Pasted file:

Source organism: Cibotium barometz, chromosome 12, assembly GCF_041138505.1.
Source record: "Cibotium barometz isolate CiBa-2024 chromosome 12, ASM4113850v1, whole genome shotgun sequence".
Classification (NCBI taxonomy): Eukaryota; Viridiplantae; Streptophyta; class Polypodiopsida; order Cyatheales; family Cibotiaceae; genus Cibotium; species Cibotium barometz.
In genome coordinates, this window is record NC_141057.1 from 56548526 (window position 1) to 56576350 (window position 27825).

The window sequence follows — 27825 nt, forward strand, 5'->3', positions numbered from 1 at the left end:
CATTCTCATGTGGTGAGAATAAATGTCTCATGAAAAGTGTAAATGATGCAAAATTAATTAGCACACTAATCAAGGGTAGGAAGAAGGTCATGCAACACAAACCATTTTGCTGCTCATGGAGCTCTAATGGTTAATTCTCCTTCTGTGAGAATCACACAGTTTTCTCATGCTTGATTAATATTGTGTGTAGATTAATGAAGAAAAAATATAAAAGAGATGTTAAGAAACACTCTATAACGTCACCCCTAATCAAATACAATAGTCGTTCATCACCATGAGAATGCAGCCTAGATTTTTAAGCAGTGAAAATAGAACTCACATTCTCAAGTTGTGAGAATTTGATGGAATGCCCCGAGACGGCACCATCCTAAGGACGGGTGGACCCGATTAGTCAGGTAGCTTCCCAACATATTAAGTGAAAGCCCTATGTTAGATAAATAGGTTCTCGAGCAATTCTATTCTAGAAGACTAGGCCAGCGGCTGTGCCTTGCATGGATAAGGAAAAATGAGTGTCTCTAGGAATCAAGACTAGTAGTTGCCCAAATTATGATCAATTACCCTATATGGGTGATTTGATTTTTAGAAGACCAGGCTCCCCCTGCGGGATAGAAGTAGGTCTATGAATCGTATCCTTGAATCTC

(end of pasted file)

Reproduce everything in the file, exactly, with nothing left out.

Source organism: Cibotium barometz, chromosome 12, assembly GCF_041138505.1.
Source record: "Cibotium barometz isolate CiBa-2024 chromosome 12, ASM4113850v1, whole genome shotgun sequence".
Classification (NCBI taxonomy): Eukaryota; Viridiplantae; Streptophyta; class Polypodiopsida; order Cyatheales; family Cibotiaceae; genus Cibotium; species Cibotium barometz.
In genome coordinates, this window is record NC_141057.1 from 56548526 (window position 1) to 56576350 (window position 27825).

The window sequence follows — 27825 nt, forward strand, 5'->3', positions numbered from 1 at the left end:
CATTCTCATGTGGTGAGAATAAATGTCTCATGAAAAGTGTAAATGATGCAAAATTAATTAGCACACTAATCAAGGGTAGGAAGAAGGTCATGCAACACAAACCATTTTGCTGCTCATGGAGCTCTAATGGTTAATTCTCCTTCTGTGAGAATCACACAGTTTTCTCATGCTTGATTAATATTGTGTGTAGATTAATGAAGAAAAAATATAAAAGAGATGTTAAGAAACACTCTATAACGTCACCCCTAATCAAATACAATAGTCGTTCATCACCATGAGAATGCAGCCTAGATTTTTAAGCAGTGAAAATAGAACTCACATTCTCAAGTTGTGAGAATTTGATGGAATGCCCCGAGACGGCACCATCCTAAGGACGGGTGGACCCGATTAGTCAGGTAGCTTCCCAACATATTAAGTGAAAGCCCTATGTTAGATAAATAGGTTCTCGAGCAATTCTATTCTAGAAGACTAGGCCAGCGGCTGTGCCTTGCATGGATAAGGAAAAATGAGTGTCTCTAGGAATCAAGACTAGTAGTTGCCCAAATTATGATCAATTACCCTATATGGGTGATTTGATTTTTAGAAGACCAGGCTCCCCCTGCGGGATAGAAGTAGGTCTATGAATCGTATCCTTGAATCTC